At one nice restaurant, diners were audibly assailed by a group of well-suited businessmen who were loud, obnoxious and profane. In terms of creative swearing, I consider myself a big-league professional. But basic civility suggests you keep your language clean in a setting shared with strangers, including children. That lesson seems to have been lost on too many people we encountered or observed just about everywhere. 

And I had to hold back my dear, sweet-natured Carla when encountering the now ubiquitous airport big mouth talking loudly on his cell phone so people around him would know he is important and that his business is fascinating. 

Little inconveniences and lapses in civil values are made worse when the weather is hot. Blistering heat at all of our destinations made routine activities difficult and travel almost unbearable. 

And then we come back to Spokane for a heat wave of epic proportions. 

The good news: No more airport blowhards. No more dirty towels or overflowing trash cans. No more profane outbursts while we eat. No more junkyard cars available for $245 a day plus unexplainable, additional fees.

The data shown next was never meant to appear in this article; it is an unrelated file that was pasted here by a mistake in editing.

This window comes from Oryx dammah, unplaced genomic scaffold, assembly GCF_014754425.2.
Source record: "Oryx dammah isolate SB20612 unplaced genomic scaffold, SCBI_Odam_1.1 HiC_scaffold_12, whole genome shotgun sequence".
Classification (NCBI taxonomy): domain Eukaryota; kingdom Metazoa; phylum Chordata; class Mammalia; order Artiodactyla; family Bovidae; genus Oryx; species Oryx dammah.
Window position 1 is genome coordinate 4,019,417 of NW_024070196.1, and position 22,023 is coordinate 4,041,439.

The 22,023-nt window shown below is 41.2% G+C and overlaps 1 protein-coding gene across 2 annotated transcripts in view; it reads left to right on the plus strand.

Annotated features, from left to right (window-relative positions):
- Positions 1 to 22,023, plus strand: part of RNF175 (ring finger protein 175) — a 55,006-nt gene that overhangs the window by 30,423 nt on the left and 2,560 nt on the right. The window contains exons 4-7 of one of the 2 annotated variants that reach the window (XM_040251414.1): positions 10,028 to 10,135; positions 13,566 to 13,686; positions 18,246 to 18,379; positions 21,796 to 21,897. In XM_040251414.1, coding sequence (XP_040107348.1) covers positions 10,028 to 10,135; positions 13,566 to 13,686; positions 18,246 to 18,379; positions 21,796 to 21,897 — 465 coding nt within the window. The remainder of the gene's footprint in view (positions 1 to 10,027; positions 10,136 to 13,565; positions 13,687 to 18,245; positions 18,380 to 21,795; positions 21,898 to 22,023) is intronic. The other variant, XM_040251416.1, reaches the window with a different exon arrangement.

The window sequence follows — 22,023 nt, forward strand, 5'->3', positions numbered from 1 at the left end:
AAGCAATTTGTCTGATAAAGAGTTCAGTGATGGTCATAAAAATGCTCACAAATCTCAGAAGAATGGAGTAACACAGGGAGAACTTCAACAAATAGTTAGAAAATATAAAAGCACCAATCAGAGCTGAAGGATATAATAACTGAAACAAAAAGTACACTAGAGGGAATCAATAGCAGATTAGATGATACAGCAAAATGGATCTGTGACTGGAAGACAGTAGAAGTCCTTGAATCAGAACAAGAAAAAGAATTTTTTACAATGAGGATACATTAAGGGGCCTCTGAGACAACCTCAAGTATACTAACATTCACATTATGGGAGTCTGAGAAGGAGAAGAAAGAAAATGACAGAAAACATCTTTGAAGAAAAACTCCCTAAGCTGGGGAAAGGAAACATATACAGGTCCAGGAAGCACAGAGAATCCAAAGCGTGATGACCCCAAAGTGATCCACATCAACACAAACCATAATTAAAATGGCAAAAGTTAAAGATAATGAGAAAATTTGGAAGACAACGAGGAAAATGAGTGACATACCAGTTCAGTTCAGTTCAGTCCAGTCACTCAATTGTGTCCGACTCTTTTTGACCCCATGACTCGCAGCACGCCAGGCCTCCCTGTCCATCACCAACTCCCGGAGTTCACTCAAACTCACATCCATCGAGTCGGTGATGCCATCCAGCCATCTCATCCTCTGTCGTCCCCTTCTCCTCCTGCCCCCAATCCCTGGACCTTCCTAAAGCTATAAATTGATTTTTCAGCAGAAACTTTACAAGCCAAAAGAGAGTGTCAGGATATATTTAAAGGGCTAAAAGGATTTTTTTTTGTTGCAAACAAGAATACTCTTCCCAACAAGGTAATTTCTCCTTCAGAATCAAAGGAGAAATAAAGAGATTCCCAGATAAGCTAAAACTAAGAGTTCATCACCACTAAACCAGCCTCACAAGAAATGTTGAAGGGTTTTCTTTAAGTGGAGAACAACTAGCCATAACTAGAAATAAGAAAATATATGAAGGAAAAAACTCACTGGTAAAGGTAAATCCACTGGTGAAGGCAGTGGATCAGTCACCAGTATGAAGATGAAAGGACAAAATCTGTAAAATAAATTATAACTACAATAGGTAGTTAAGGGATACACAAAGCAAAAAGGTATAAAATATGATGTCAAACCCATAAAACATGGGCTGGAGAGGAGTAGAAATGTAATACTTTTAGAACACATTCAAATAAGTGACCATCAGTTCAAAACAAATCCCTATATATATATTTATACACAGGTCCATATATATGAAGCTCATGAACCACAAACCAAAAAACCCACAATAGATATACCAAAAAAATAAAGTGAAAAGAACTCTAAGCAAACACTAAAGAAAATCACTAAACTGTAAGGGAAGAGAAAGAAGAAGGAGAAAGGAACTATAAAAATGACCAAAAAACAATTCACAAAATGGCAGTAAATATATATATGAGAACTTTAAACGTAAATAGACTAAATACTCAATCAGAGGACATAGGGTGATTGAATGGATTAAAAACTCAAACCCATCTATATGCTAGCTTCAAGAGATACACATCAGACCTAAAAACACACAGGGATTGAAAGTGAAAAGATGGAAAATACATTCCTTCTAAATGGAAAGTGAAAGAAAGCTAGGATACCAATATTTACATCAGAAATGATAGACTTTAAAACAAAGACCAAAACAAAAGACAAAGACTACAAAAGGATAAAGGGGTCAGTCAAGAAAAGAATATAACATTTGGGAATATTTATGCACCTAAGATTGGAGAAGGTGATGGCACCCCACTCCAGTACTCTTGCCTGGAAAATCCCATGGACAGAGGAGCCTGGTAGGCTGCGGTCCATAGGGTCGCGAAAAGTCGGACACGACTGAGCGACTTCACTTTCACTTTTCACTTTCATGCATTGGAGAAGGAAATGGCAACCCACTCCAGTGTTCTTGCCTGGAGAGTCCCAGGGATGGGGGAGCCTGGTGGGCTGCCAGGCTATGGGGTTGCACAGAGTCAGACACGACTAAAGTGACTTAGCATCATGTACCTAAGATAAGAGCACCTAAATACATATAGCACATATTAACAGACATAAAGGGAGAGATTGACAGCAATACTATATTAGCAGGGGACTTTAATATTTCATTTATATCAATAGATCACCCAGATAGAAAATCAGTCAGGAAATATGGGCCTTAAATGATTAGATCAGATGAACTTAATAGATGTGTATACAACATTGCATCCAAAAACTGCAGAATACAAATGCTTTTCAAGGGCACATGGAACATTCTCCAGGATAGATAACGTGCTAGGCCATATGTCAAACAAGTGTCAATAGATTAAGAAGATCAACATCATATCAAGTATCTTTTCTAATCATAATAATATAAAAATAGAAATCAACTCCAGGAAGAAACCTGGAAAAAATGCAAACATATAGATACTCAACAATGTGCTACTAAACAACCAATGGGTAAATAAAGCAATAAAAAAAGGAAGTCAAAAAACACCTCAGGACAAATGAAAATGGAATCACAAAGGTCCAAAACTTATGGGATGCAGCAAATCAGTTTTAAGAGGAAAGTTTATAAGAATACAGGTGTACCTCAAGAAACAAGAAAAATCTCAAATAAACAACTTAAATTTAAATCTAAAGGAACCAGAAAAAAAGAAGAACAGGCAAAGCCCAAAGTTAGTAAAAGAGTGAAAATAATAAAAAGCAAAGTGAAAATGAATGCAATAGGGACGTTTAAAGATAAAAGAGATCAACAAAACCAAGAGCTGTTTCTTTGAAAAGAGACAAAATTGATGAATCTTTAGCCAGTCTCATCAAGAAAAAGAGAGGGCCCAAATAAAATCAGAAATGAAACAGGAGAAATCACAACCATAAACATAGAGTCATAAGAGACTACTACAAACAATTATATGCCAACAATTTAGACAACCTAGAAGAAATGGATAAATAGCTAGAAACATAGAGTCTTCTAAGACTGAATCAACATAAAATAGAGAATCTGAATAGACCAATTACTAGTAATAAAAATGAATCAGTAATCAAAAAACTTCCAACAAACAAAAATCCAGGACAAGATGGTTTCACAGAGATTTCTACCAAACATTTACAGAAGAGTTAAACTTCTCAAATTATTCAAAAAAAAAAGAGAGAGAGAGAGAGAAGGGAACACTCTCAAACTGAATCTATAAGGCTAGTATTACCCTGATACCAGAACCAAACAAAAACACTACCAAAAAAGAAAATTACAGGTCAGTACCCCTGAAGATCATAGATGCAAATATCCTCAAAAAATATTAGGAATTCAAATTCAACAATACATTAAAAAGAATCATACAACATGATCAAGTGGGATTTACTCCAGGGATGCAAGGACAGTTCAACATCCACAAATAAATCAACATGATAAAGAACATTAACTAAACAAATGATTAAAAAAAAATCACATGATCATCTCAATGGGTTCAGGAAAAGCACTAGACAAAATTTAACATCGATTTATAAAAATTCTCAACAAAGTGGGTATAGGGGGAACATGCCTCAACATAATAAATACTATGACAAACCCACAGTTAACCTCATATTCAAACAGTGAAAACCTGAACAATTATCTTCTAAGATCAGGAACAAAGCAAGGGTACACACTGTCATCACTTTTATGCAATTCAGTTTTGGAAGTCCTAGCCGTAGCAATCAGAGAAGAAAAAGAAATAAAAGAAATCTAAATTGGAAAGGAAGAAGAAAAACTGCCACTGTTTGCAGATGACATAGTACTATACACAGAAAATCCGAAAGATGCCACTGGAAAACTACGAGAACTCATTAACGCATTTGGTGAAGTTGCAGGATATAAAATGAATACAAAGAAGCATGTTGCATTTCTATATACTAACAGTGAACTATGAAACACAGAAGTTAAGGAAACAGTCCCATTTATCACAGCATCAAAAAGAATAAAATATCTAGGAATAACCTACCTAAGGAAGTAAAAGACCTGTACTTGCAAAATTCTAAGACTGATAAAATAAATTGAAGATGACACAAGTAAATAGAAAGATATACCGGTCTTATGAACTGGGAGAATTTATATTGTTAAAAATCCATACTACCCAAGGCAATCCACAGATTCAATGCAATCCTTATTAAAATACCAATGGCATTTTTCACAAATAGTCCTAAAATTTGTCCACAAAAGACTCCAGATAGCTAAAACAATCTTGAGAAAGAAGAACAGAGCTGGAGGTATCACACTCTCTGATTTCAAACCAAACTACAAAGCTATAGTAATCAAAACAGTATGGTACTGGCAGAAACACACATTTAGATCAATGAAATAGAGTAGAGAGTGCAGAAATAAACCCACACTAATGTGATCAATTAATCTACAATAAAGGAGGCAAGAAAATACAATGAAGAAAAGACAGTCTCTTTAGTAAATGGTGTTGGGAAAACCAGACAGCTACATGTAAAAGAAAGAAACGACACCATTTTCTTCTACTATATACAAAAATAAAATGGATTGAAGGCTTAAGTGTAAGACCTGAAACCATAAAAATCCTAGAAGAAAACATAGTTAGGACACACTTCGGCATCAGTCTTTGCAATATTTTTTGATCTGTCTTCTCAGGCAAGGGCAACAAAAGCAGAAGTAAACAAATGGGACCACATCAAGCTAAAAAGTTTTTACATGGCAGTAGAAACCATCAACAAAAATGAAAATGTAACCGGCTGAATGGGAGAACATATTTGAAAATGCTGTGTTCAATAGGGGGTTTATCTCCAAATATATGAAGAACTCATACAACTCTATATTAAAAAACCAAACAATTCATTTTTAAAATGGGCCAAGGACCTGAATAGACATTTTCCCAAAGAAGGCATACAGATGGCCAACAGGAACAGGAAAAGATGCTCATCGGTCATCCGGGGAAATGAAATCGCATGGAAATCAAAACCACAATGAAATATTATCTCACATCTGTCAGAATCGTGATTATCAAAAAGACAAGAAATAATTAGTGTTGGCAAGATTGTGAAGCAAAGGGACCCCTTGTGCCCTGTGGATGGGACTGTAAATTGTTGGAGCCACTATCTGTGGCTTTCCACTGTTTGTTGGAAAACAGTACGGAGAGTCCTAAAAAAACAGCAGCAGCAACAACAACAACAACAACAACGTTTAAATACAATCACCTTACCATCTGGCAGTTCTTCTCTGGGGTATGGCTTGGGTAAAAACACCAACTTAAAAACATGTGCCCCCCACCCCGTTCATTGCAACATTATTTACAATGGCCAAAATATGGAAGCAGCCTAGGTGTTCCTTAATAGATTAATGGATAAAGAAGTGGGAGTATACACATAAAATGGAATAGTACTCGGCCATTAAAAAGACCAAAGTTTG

We are going to sweat buckets. But for the next week or two, I am going to welcome a return to pandemic isolation.

Steven A Smith
Steven A Smith
Steven A. Smith is clinical associate professor emeritus in the School of Journalism and Mass Media at the University of Idaho having retired from full-time teaching at the end of May 2020. He writes a weekly opinion column. Smith is former editor of The Spokesman-Review in Spokane, Washington. As editor, Smith supervised all news and editorial operations on all platforms until his resignation in October 2008. Prior to joining The Spokesman-Review, Smith was editor for two years at the Statesman Journal in Salem, Oregon, and was for five years editor and vice president of The Gazette in Colorado Springs, Colorado. He is a graduate of the Northwestern University Newspaper Management Center Advanced Executive Program and a mid-career development program at Duke University. He holds an M.A. in communication from The Ohio State University where he was a Kiplinger Fellow, and a B.S. in journalism from the University of Oregon.